A chess grandmaster has been expelled from an international tournament after he was discovered using a smartphone in the toilet to check his moves.
Gaioz Nigalidze could face a three-year ban if the complaint against him is upheld.
The reigning Georgian national champion was playing Armenian Tigran Petrosian in the sixth round at the Dubai Open.
Petrosian alerted officials after noticing that his opponent was visiting the bathroom at regular intervals.
Nigalidze was apparently using the same cubicle each time for ten minutes or more, arousing his rival's suspicions.
When the player emerged from the toilet, officials discovered a smartphone wrapped in toilet tissue and buried in the bin.
"He denied it was his, but it was logged into his Facebook page and there was a chess program running on it, showing his positions," the tournament director Yahya Mohamed Saleh told the BBC from Dubai.
The first prize up for grabs at the competition was $12,000 (£8,000).
Gaioz Nigalidze did not respond to an email request for comment.
The Georgian Chess Federation called the incident "very bad," but said it was waiting to hear the player's side of the story before passing judgement.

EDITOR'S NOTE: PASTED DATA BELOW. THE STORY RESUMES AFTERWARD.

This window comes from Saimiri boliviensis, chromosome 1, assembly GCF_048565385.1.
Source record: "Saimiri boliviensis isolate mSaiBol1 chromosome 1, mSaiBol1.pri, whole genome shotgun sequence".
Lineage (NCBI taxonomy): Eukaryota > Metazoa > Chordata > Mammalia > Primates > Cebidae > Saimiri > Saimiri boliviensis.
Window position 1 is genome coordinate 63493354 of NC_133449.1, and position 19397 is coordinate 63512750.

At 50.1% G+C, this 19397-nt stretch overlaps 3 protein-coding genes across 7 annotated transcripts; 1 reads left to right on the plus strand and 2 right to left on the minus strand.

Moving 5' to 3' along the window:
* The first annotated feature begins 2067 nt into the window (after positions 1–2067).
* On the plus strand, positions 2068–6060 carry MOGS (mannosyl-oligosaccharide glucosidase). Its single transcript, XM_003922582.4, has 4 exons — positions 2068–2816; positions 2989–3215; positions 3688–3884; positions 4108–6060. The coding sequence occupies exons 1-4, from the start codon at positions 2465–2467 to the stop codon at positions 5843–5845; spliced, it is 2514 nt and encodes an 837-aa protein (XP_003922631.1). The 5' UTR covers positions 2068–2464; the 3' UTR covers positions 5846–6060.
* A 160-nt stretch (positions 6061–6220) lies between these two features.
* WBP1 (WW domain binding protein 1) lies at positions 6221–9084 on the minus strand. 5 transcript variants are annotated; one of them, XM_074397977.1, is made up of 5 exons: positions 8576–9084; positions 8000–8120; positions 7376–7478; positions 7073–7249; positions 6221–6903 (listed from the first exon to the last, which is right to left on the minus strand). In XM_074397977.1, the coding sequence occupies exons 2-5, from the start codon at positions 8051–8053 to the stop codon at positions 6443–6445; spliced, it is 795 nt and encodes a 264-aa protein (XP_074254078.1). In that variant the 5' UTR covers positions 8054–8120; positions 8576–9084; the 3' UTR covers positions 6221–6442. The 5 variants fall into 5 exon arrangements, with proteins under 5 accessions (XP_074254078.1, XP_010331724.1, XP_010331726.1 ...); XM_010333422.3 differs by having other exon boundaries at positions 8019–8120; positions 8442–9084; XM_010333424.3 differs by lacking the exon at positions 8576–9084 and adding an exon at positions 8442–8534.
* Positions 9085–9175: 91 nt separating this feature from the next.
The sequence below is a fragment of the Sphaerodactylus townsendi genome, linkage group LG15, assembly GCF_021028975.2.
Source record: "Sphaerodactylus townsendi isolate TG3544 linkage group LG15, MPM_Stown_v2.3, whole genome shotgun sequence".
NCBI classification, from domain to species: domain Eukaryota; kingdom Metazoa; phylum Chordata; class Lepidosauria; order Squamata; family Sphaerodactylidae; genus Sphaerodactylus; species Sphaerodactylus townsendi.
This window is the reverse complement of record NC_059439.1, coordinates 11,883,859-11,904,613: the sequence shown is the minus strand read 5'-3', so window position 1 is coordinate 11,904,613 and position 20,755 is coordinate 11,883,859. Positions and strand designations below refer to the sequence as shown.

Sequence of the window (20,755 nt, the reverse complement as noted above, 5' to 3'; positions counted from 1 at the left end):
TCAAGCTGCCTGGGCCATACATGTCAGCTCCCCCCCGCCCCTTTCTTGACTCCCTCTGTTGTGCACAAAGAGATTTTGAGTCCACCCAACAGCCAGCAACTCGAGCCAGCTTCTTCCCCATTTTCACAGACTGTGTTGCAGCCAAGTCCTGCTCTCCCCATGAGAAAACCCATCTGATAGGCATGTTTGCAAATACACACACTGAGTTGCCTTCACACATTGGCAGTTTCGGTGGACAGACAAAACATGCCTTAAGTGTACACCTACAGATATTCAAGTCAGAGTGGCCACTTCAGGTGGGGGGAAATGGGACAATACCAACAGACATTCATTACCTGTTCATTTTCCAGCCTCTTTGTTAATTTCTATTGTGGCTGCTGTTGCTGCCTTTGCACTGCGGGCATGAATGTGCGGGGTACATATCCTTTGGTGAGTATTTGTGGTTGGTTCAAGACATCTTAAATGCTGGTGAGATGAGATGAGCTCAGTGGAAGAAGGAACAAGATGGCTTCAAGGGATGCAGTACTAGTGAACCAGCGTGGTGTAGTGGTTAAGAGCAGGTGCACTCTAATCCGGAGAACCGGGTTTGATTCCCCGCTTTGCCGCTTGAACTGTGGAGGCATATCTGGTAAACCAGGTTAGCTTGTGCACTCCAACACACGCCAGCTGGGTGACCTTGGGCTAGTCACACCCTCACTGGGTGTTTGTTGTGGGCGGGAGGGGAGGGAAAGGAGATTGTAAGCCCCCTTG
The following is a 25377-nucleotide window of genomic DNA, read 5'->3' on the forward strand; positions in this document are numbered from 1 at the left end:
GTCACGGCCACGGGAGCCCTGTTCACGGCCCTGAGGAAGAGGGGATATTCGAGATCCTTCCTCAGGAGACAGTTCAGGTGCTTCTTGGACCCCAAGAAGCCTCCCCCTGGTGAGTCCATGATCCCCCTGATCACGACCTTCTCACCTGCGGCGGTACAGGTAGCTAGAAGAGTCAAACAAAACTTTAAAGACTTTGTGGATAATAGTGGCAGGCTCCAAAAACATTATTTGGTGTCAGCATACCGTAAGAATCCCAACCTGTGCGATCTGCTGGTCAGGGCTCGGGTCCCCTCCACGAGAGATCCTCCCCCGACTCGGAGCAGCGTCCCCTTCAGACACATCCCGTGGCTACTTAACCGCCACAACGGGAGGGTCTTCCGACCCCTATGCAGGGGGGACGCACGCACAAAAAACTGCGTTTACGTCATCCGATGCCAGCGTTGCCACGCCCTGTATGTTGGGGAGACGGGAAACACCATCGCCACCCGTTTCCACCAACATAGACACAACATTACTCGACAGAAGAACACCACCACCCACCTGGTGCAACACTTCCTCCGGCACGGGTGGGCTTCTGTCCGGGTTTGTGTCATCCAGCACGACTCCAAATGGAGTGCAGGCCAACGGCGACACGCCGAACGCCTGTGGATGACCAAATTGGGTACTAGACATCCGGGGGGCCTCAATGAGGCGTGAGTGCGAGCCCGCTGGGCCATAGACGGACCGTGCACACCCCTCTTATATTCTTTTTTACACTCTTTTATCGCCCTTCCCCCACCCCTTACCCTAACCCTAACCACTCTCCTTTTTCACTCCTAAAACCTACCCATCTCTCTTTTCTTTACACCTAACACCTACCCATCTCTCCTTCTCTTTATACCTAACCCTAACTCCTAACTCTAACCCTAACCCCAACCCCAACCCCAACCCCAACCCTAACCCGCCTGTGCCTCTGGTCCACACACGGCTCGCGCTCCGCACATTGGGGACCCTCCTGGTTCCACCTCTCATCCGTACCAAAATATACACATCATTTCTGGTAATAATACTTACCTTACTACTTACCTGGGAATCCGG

"He is very talented," Sofiya Nikoladze told the BBC.
"He's a very nice young man and I would never have thought he could do such a thing," she said of the 26 year old, who is ranked 400th in the world. .
It is the first case of a grandmaster being referred to the International Chess Federation (FIDE) since it established an Anti-Cheating Commission last year.
Describing the problem in chess as "high-tech doping," officials say they have increased their efforts to stamp it out.
As computers have become more discreet and more powerful, FIDE has begun deploying metal detectors, blocking devices and carrying out random inspections of players to prevent their use at competitions.
In 2008, before smartphones became widespread, an Iranian player was banned from the Dubai Open for taking tips via text message.
Today, cheating is relatively rare at the top level but lesser players have been known to hide electronic devices in their socks and shoes, and even inside their ears.
As a result, arbiters are now permitted to search competitors. Failure to comply can lead to expulsion.
"The problem [of electronic cheating] has increased in the past three or four years, so we've made special efforts to combat it," Yuri Garrett, secretary of the Anti-Cheating Commission explains.
He says a poor cheat who manages to consult a computer and then makes too many strong moves will easily be spotted; a more intelligent fraudster who only seeks outside help a few times might evade automatic detection.
A formal complaint has been sent to the anti-cheating commission at FIDE, which is now investigating. The commission then refers the case to an ethics committee for a ruling.
Should it confirm that Gaioz Nigalidze was using a computer to help his game in Dubai, the Georgian will be penalised with a lengthy ban from chess.
That would make the decision to cheat the worst move of his career.